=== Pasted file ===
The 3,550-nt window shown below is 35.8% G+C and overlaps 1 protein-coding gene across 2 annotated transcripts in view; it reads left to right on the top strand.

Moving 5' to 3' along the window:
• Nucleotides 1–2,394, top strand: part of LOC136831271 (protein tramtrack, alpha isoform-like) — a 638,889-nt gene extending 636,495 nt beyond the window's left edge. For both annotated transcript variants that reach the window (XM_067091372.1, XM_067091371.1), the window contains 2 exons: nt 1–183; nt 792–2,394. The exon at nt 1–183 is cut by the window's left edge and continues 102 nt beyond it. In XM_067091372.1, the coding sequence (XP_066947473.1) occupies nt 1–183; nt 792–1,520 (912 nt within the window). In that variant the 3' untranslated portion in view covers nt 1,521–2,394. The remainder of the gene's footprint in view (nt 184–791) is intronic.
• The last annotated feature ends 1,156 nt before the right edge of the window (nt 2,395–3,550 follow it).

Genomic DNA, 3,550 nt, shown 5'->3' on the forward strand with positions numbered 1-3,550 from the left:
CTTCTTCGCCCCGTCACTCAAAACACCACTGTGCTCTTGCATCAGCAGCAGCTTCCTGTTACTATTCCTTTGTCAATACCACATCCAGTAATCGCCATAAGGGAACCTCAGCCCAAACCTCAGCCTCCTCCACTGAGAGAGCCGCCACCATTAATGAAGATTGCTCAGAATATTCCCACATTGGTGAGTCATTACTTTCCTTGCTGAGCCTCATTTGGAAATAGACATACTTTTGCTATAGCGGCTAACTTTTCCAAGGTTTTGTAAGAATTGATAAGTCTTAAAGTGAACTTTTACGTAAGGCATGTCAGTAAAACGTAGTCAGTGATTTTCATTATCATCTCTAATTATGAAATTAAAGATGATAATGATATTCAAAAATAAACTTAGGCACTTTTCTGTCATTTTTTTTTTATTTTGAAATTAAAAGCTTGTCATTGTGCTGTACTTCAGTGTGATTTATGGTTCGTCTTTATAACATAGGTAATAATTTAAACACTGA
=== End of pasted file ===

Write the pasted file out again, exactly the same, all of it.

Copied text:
The 3,550-nt window shown below is 35.8% G+C and overlaps 1 protein-coding gene across 2 annotated transcripts in view; it reads left to right on the top strand.

Moving 5' to 3' along the window:
• Nucleotides 1–2,394, top strand: part of LOC136831271 (protein tramtrack, alpha isoform-like) — a 638,889-nt gene extending 636,495 nt beyond the window's left edge. For both annotated transcript variants that reach the window (XM_067091372.1, XM_067091371.1), the window contains 2 exons: nt 1–183; nt 792–2,394. The exon at nt 1–183 is cut by the window's left edge and continues 102 nt beyond it. In XM_067091372.1, the coding sequence (XP_066947473.1) occupies nt 1–183; nt 792–1,520 (912 nt within the window). In that variant the 3' untranslated portion in view covers nt 1,521–2,394. The remainder of the gene's footprint in view (nt 184–791) is intronic.
• The last annotated feature ends 1,156 nt before the right edge of the window (nt 2,395–3,550 follow it).

Genomic DNA, 3,550 nt, shown 5'->3' on the forward strand with positions numbered 1-3,550 from the left:
CTTCTTCGCCCCGTCACTCAAAACACCACTGTGCTCTTGCATCAGCAGCAGCTTCCTGTTACTATTCCTTTGTCAATACCACATCCAGTAATCGCCATAAGGGAACCTCAGCCCAAACCTCAGCCTCCTCCACTGAGAGAGCCGCCACCATTAATGAAGATTGCTCAGAATATTCCCACATTGGTGAGTCATTACTTTCCTTGCTGAGCCTCATTTGGAAATAGACATACTTTTGCTATAGCGGCTAACTTTTCCAAGGTTTTGTAAGAATTGATAAGTCTTAAAGTGAACTTTTACGTAAGGCATGTCAGTAAAACGTAGTCAGTGATTTTCATTATCATCTCTAATTATGAAATTAAAGATGATAATGATATTCAAAAATAAACTTAGGCACTTTTCTGTCATTTTTTTTTTATTTTGAAATTAAAAGCTTGTCATTGTGCTGTACTTCAGTGTGATTTATGGTTCGTCTTTATAACATAGGTAATAATTTAAACACTGA